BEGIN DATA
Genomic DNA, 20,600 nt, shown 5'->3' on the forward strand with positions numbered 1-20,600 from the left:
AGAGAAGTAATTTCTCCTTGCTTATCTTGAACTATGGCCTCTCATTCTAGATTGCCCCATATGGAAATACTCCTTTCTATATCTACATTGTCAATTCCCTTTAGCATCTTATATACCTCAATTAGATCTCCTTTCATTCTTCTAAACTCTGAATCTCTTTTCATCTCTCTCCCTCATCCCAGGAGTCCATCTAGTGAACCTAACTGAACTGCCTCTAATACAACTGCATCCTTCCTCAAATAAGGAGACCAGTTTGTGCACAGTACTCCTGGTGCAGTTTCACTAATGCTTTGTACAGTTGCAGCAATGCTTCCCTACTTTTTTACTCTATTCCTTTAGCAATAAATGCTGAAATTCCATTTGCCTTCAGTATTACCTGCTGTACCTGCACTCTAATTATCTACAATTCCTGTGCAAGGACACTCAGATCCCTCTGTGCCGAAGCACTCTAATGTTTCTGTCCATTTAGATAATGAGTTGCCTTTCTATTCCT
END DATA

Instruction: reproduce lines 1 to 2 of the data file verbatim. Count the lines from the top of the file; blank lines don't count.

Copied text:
Genomic DNA, 20,600 nt, shown 5'->3' on the forward strand with positions numbered 1-20,600 from the left:
AGAGAAGTAATTTCTCCTTGCTTATCTTGAACTATGGCCTCTCATTCTAGATTGCCCCATATGGAAATACTCCTTTCTATATCTACATTGTCAATTCCCTTTAGCATCTTATATACCTCAATTAGATCTCCTTTCATTCTTCTAAACTCTGAATCTCTTTTCATCTCTCTCCCTCATCCCAGGAGTCCATCTAGTGAACCTAACTGAACTGCCTCTAATACAACTGCATCCTTCCTCAAATAAGGAGACCAGTTTGTGCACAGTACTCCTGGTGCAGTTTCACTAATGCTTTGTACAGTTGCAGCAATGCTTCCCTACTTTTTTACTCTATTCCTTTAGCAATAAATGCTGAAATTCCATTTGCCTTCAGTATTACCTGCTGTACCTGCACTCTAATTATCTACAATTCCTGTGCAAGGACACTCAGATCCCTCTGTGCCGAAGCACTCTAATGTTTCTGTCCATTTAGATAATGAGTTGCCTTTCTATTCCT